I guess I'm expected to hate the idea of hunting.
I hike, bike and, despite a near total lack of expertise, occasionally go birding. To the people who manage public lands, that makes me a member of three different "user groups.'' Not only is there a certain amount of hostility among such groups, but the people interested in these forms of "passive recreation" are presumed to be extremely hostile to nonpassive ones. And it's hard to think of a less passive use than hunting.
Also, I'm a staffer of this left-leaning newspaper, which automatically makes me suspect, according to an e-mail from Dennis D. Dutcher, the regional director of United Waterfowlers of Florida.
"I'm not a regular reader of your newspaper, and have never seen anything positive about hunting in the St. Pete Times when I had peeled back the pages," Dutcher wrote.
His group is one of several pushing for access to thousands of acres owned by the Southwest Florida Water Management District. Some other users, including birders far more expert than I am, object to the idea.
Even if the district's governing board isn't likely to make a decision on this for at least several months, we are now at the height of deer hunting season, which runs though Dec. 5 in the Croom Tract of the Withlacoochee State Forest.
So, it seems like a good time to take a clear-headed look at the issue.
If Dutcher did read this paper routinely, he would have seen plenty of favorable stories about his sport. That's because there aren't many credible environmental arguments against hunting the most common game species.
Feral pigs damage wild lands throughout the state. The exploding population of deer has made them a pest species in much of the country and very plentiful in Florida.
Decades ago, wild turkeys had been all but wiped out in large parts of the state, said Jason Burton, a biologist with the state Fish and Wildlife Conservation Commission, but "there are now sustainable, huntable populations in nearly every county."
Because many local lakes are in decline, so are duck populations. And in 2007, a National Audubon Society study identified greater scaup and Northern pintail as two of the dozens of North American bird species that had shown steep declines in the previous 50 years.
But the bigger picture is more hopeful. The populations of most waterfowl varieties are above the long-term average, according to the U.S. Fish and Wildlife Service. And Greg Butcher, the author of the Audubon study, said some credit should go to members of groups such as Ducks Unlimited, whose long-term mission — setting aside more wetlands, for more ducks, so they can shoot 'em — appears to be paying off.
I sympathize with one of the birders' objections to expanded hunting. Seeing people entering the woods wearing camos and carrying high-powered rifles doesn't put you in the mood for peaceful nature appreciation.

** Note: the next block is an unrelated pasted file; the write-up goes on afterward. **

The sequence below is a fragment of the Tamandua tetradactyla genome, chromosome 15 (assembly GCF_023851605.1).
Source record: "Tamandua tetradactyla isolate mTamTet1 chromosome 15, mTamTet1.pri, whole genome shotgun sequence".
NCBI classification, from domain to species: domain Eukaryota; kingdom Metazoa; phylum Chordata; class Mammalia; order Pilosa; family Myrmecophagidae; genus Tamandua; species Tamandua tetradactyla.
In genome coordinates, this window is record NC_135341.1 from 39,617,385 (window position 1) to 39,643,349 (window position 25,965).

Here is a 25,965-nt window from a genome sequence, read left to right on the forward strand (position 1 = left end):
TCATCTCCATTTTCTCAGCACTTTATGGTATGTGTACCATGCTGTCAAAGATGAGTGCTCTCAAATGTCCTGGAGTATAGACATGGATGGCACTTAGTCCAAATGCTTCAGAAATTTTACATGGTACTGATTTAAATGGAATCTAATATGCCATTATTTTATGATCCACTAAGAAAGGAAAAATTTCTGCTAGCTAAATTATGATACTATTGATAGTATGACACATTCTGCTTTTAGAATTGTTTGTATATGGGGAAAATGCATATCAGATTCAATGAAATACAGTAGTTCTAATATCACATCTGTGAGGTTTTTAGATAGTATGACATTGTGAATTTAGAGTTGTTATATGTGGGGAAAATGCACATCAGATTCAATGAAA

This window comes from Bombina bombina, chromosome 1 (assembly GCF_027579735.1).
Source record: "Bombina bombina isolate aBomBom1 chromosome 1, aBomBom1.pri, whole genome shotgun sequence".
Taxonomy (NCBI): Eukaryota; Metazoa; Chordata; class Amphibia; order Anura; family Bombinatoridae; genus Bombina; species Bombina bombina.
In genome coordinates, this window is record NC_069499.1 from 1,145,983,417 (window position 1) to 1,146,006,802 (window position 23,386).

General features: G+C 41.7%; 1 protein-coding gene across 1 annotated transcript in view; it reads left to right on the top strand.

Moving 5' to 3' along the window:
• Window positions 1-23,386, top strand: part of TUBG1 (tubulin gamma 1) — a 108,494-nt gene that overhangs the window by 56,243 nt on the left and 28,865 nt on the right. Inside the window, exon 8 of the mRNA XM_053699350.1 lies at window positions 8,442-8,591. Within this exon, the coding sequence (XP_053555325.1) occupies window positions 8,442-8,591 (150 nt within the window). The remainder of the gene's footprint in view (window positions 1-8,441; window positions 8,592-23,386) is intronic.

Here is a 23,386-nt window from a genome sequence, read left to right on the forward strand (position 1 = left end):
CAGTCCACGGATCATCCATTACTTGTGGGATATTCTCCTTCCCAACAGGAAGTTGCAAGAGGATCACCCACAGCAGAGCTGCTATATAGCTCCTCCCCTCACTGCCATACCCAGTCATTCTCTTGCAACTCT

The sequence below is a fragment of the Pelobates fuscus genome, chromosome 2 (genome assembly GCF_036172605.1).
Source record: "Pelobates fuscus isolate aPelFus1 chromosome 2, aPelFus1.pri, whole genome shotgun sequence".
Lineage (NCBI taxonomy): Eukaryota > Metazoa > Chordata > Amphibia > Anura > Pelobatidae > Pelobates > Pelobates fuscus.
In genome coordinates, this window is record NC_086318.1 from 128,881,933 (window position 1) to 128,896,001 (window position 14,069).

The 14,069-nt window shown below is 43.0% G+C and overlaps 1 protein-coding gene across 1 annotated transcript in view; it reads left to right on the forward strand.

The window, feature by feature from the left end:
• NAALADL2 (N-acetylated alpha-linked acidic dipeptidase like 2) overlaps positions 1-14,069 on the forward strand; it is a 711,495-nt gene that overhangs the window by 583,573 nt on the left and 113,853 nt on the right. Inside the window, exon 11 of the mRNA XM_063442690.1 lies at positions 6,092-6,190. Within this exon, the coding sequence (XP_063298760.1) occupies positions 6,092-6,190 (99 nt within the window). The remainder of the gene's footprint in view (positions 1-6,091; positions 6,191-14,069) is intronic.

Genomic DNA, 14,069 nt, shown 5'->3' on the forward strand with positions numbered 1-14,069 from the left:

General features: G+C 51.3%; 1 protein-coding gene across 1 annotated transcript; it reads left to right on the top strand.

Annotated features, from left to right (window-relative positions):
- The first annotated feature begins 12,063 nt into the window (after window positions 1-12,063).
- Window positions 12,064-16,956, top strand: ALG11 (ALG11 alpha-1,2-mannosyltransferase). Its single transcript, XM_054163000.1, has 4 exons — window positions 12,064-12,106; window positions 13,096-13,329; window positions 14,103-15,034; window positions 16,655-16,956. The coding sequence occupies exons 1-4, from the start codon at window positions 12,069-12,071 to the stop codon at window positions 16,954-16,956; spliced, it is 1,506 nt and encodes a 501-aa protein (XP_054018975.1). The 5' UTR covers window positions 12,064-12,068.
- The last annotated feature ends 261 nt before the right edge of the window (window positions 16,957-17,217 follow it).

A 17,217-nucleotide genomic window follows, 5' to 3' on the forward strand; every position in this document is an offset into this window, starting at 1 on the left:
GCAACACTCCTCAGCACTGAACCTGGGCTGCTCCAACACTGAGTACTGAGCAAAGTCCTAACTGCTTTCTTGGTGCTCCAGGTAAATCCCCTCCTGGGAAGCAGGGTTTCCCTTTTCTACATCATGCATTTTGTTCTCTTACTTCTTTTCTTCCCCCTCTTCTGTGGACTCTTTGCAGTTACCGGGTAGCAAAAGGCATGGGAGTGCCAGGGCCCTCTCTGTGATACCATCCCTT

But when hunters shoot people, it's usually other hunters, a la Dick Cheney. Annually, about three to five of these shootings in Florida are fatal, said hunting advocate Chuck Echenique.
But there is no documentation of a hunter accidentally shooting and killing a non-hunter in the state, he said.
As difficult as this was for me to believe, Burton said that as far as he knows, it's true. In any case, walking in the woods during hunting season is safer than most people think. And except for certain specialty hunts — none of which are envisioned for Swiftmud land — there's no reason hunting should keep people from hiking, biking or canoeing.
Of the 370,000 acres of Swiftmud property, 168,000 acres are closed to all kinds of hunting.
It's not as though the district is going to swing open the gates to all this land. Some parcels are too close to heavily populated areas. Some just don't have much wildlife. Others would need the approval of agencies that help manage them. The 19,500-acre Jay B. Starkey Wilderness Park, for example, is partly run by Pasco County.
If another of Swiftmud's landmark properties, the Weekiwachee Preserve, is opened to hunting, guns would be forbidden near its populated borders.
Let's give the district the benefit of the doubt and assume that, where environment conditions and other circumstances require it, the agency will restrict hunting.
Then there will be a few thousand more acres open to people who are interested in learning about nature and destroying only small, highly regulated bits of it. If hogs are the prey, it will probably do the land some good. And if kids come along on hunts, they won't be on the couch or in front of a computer.
At the risk of disappointing my fellow birders, hikers and liberal co-workers, I don't have a problem with it.